Geo-spatial Analysis of Tel Afar city

Population estimation, destroyed buildings, and land use classification

The objective of this project was to provide reliable empirical information on the built environment and on the distribution of population in the city of Tel Afar to inform humanitarian action and post-conflic recovery strategies. This entailed employing satellite imagery analysis, in-field photographic survey, and population modeling methods.


In June 2014, the Islamic State Group (ISg) took control of Mosul city and surrounding areas, including Tel Afar city. In October 2016, the Iraqi Security Forces (ISF) and Kurdish Security Forces (KSF) held military operations to retake all territories under ISg in Ninawa Governorate. Heavy military operations were conducted among which a 12 days intensive offensive that led to the retake of Tel Afar city on 31st August 2017. This conflict (2014-2017 Iraq Civil War) resulted – in addition to the many human loss, complex displacement of population and general instability – to the fragilization or unavailability of access to essential services such as drinking water, food production, electricity, primary health care, wastewater removal and treatment.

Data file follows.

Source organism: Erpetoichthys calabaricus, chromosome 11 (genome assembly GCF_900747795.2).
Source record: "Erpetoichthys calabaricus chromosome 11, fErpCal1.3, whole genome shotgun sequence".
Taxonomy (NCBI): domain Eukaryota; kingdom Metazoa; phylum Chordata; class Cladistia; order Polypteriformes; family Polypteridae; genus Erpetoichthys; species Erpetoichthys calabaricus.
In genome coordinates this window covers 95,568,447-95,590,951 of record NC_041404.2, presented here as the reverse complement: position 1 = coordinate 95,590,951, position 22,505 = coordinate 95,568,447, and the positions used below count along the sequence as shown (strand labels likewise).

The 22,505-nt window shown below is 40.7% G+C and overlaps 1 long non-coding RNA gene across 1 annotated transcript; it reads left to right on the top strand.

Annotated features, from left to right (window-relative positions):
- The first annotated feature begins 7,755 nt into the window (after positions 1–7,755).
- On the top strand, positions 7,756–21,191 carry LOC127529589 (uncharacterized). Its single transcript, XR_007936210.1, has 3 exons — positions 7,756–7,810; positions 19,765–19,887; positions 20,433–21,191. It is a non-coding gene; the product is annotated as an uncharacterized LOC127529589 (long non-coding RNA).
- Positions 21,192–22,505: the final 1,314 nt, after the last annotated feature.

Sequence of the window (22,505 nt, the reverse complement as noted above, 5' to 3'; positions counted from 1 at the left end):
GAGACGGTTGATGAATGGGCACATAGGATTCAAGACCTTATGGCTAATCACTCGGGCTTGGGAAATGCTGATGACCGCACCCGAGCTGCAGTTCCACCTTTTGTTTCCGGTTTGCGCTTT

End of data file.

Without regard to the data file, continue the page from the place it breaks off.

As of 2020, the recovery of access to essential services is still continuing and the Water & Habitat Department of the ICRC in Iraq is currently focusing its assistance activities on the recovery of water services of Tel Afar City.  Under this framework objective and empirical information on the built environment and the distribution of population are of fundamental importance to inform humanitarian action.

Employing satellite imagery analysis, in-field photographic survey, and population modeling, we provided objective and empirical information about population distribution, land-use, location of destroyed buildings, at four point in time – 2010, 2014, 2017 and 2019.

Few examples of the heavy damage and destruction caused to buildings and road infrastructure in Tel Afar by military raids during the 2014-2017 Iraqi civil war.

Our approach